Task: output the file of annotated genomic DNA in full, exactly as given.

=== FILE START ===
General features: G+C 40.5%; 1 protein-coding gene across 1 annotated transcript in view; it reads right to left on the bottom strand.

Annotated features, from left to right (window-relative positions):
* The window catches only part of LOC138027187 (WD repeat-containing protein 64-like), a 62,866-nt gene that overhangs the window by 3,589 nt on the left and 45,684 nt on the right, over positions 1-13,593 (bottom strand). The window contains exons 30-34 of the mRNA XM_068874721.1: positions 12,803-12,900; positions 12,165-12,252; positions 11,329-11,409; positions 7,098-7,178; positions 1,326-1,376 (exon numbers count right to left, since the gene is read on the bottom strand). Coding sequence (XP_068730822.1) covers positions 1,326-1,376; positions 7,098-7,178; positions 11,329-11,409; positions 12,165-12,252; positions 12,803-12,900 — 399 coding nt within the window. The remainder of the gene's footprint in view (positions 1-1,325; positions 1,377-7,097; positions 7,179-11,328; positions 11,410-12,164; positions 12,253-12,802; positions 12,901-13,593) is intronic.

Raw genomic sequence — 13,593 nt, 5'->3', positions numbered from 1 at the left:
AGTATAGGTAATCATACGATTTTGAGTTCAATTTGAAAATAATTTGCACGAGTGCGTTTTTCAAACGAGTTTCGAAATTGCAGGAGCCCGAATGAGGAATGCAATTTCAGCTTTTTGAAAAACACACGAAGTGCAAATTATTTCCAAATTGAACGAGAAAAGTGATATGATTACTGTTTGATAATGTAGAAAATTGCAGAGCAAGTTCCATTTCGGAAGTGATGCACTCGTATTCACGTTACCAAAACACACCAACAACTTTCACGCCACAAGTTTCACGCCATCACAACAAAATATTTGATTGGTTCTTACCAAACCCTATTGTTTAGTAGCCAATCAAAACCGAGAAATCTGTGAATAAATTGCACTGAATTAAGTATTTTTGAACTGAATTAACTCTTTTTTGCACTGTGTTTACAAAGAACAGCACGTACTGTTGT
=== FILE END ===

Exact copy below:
General features: G+C 40.5%; 1 protein-coding gene across 1 annotated transcript in view; it reads right to left on the bottom strand.

Annotated features, from left to right (window-relative positions):
* The window catches only part of LOC138027187 (WD repeat-containing protein 64-like), a 62,866-nt gene that overhangs the window by 3,589 nt on the left and 45,684 nt on the right, over positions 1-13,593 (bottom strand). The window contains exons 30-34 of the mRNA XM_068874721.1: positions 12,803-12,900; positions 12,165-12,252; positions 11,329-11,409; positions 7,098-7,178; positions 1,326-1,376 (exon numbers count right to left, since the gene is read on the bottom strand). Coding sequence (XP_068730822.1) covers positions 1,326-1,376; positions 7,098-7,178; positions 11,329-11,409; positions 12,165-12,252; positions 12,803-12,900 — 399 coding nt within the window. The remainder of the gene's footprint in view (positions 1-1,325; positions 1,377-7,097; positions 7,179-11,328; positions 11,410-12,164; positions 12,253-12,802; positions 12,901-13,593) is intronic.

Raw genomic sequence — 13,593 nt, 5'->3', positions numbered from 1 at the left:
AGTATAGGTAATCATACGATTTTGAGTTCAATTTGAAAATAATTTGCACGAGTGCGTTTTTCAAACGAGTTTCGAAATTGCAGGAGCCCGAATGAGGAATGCAATTTCAGCTTTTTGAAAAACACACGAAGTGCAAATTATTTCCAAATTGAACGAGAAAAGTGATATGATTACTGTTTGATAATGTAGAAAATTGCAGAGCAAGTTCCATTTCGGAAGTGATGCACTCGTATTCACGTTACCAAAACACACCAACAACTTTCACGCCACAAGTTTCACGCCATCACAACAAAATATTTGATTGGTTCTTACCAAACCCTATTGTTTAGTAGCCAATCAAAACCGAGAAATCTGTGAATAAATTGCACTGAATTAAGTATTTTTGAACTGAATTAACTCTTTTTTGCACTGTGTTTACAAAGAACAGCACGTACTGTTGT